I’m out for a walk around the neighborhood, and have come upon two women. They must be sisters, or mother and daughter, because they have the same high-hipped legginess, the same flat slope from neck to skull, and they carry their arms with the palms turned straight back, swinging in perfect synchrony. Because they are older I have overtaken them, and as I pass we exchange pleasantries which evolve into conversation. The beat of my stride is out of time, three for their two, but today I’m lonely and dogged. I like their humor. They complain that they get lost sometimes in their own hometown, but it’s still at the funny stage in which they are easily reoriented and can shake their heads and laugh. I’m losing it, one lady says. But I haven’t lost it yet.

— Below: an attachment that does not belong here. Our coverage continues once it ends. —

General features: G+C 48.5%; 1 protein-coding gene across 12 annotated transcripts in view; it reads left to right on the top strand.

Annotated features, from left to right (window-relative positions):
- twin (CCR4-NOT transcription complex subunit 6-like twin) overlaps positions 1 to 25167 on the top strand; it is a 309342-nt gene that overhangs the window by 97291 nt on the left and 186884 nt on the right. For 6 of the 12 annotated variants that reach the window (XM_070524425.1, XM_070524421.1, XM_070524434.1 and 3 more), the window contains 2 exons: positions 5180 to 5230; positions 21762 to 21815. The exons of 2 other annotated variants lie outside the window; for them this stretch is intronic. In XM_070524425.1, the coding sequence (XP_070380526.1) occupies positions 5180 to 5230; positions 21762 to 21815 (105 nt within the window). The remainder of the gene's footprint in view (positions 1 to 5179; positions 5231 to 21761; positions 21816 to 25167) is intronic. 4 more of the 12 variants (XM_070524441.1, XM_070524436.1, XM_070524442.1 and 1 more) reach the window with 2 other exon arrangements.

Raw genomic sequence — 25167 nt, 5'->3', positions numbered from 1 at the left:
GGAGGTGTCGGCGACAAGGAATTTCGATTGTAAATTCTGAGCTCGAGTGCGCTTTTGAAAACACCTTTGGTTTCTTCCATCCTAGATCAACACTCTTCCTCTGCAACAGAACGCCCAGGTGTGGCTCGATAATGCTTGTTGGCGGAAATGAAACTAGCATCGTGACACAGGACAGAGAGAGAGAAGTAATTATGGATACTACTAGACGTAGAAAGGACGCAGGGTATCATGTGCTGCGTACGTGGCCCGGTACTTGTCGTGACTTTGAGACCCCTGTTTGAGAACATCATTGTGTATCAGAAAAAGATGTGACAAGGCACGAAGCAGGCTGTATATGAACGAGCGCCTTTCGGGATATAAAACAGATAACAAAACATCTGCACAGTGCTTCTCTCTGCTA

At a bend in the road, we part ways. The blacktop is wet again after a long dry spell, and the air’s gone creamy and cool. Everywhere I go, I see small creatures: squirrels and rabbits, hummingbirds, blue jays, seagulls, crows. Today, a fawn. I feel like Snow White.
My son has made a friend whose father sent over a slice of blackberry pie, made with the berries the boys and I picked down by the lake. The plate is warm underneath, and I eat the pie standing up, wandering through the house from window to window before alighting on the back step to run my finger through the smears of purple syrup. A rabbit hops to the edge of the grass and my dog tears off after him. They disappear into the juniper bushes. A few seconds later she comes prancing back, looking for praise. You missed him, though, I tell her. But that’s more than fine with both of us. I fondle her silky ear and give her a scratch under the chin.
I don’t remember quite how I got here, but tonight it feels like home.
Any random kindnesses, given or received, that you would like to share?